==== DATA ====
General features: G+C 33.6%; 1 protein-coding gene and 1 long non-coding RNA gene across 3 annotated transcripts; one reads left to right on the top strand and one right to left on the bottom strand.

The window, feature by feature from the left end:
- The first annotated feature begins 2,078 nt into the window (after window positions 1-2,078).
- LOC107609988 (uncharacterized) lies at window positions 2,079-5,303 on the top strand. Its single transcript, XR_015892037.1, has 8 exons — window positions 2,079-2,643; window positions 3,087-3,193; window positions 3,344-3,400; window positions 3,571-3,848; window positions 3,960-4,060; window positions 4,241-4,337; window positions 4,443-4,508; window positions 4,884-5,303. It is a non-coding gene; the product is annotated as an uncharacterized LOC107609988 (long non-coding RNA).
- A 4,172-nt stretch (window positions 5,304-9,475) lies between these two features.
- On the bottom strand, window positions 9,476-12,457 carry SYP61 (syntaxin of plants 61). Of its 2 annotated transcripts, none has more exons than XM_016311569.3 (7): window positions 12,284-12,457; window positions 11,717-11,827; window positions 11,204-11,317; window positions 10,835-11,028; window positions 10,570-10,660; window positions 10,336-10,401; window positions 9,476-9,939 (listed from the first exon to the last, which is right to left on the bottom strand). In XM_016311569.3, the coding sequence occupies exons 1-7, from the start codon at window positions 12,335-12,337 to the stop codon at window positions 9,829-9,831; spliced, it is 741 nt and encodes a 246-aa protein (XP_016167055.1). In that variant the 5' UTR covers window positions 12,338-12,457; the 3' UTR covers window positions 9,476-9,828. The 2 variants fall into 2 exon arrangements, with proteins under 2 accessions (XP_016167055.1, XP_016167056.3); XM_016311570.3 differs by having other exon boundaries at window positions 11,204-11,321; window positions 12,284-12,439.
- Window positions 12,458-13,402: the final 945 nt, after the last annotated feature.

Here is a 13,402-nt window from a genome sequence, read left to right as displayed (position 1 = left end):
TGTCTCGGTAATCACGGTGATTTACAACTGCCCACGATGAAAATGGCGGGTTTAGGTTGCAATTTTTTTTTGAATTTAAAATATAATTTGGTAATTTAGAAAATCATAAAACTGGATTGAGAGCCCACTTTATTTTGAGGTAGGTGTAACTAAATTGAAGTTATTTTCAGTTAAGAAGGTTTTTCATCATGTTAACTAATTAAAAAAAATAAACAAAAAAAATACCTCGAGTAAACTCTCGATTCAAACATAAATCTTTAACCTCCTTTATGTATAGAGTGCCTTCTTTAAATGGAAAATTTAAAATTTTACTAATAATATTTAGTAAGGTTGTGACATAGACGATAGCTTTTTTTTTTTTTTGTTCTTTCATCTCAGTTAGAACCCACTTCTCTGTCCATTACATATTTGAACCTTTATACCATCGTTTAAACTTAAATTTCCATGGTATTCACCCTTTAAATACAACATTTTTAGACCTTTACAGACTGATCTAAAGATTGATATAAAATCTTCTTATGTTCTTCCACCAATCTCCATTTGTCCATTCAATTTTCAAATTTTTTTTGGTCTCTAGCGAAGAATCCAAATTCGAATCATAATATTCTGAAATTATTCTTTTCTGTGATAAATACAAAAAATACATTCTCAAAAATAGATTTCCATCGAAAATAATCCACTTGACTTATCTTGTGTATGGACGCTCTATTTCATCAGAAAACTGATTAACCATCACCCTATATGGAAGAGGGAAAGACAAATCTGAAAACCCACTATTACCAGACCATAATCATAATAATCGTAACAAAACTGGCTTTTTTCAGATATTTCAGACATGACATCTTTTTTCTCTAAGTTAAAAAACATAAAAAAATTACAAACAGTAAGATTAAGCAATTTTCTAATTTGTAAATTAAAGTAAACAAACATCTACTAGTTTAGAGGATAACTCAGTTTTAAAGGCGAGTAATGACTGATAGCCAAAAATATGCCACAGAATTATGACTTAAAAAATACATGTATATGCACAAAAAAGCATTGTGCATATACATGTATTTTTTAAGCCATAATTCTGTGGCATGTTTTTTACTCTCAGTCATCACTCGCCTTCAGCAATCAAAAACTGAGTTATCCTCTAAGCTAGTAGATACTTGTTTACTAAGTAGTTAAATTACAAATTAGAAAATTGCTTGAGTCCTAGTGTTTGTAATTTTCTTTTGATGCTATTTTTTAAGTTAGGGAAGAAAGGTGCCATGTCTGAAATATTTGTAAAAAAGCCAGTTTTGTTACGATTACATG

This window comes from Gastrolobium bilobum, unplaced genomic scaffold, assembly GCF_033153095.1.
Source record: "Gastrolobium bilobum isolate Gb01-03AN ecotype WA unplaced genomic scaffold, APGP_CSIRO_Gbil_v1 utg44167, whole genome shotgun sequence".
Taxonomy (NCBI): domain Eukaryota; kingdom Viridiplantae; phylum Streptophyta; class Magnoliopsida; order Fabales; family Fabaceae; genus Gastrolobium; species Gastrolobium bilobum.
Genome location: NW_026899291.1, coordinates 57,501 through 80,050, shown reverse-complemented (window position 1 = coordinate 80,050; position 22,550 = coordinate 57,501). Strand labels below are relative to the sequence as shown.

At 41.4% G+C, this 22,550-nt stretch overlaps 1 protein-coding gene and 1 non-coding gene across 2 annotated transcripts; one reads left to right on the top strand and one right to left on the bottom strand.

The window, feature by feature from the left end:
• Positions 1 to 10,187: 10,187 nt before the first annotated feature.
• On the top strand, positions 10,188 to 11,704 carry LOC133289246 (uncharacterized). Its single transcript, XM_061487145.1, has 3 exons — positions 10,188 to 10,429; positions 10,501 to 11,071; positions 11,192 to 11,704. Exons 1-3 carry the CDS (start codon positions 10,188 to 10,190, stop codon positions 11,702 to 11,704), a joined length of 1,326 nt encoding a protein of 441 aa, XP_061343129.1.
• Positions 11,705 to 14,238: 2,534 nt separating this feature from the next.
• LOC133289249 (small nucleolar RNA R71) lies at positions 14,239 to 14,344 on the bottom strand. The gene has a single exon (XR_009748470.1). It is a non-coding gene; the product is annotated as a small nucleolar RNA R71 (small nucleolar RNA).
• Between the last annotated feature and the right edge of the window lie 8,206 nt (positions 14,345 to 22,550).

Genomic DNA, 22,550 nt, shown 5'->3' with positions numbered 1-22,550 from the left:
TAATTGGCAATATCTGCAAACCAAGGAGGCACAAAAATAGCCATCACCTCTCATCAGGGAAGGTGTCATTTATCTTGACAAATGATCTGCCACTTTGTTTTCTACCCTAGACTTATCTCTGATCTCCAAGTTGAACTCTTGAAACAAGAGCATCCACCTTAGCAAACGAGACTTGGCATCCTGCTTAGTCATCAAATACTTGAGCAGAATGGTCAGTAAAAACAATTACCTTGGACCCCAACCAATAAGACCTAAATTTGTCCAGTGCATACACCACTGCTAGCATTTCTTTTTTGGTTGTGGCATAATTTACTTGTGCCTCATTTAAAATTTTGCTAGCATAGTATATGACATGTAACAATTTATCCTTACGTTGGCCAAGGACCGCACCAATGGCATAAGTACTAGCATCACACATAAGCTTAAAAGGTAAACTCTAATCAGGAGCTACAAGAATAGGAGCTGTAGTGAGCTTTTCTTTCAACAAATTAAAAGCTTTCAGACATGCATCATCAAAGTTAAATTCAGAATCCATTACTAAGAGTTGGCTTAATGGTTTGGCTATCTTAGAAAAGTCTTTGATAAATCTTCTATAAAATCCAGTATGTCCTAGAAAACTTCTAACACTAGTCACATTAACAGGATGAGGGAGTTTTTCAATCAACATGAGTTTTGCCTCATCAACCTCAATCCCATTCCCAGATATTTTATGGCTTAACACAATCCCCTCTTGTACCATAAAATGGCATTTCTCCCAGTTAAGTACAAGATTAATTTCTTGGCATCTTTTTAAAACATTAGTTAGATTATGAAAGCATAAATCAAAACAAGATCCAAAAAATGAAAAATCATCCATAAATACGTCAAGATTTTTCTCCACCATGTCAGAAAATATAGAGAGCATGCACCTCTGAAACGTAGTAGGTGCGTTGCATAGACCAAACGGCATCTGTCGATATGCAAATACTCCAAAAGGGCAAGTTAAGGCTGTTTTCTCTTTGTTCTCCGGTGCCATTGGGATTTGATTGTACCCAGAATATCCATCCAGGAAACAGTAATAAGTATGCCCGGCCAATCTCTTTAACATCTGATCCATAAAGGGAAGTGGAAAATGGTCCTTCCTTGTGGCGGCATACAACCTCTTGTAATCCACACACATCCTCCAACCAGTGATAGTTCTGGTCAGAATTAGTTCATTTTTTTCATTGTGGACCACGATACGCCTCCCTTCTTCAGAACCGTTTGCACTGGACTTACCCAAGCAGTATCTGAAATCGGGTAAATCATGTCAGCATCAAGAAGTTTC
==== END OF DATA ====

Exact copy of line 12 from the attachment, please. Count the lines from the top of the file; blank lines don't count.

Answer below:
Taxonomy (NCBI): domain Eukaryota; kingdom Viridiplantae; phylum Streptophyta; class Magnoliopsida; order Fabales; family Fabaceae; genus Gastrolobium; species Gastrolobium bilobum.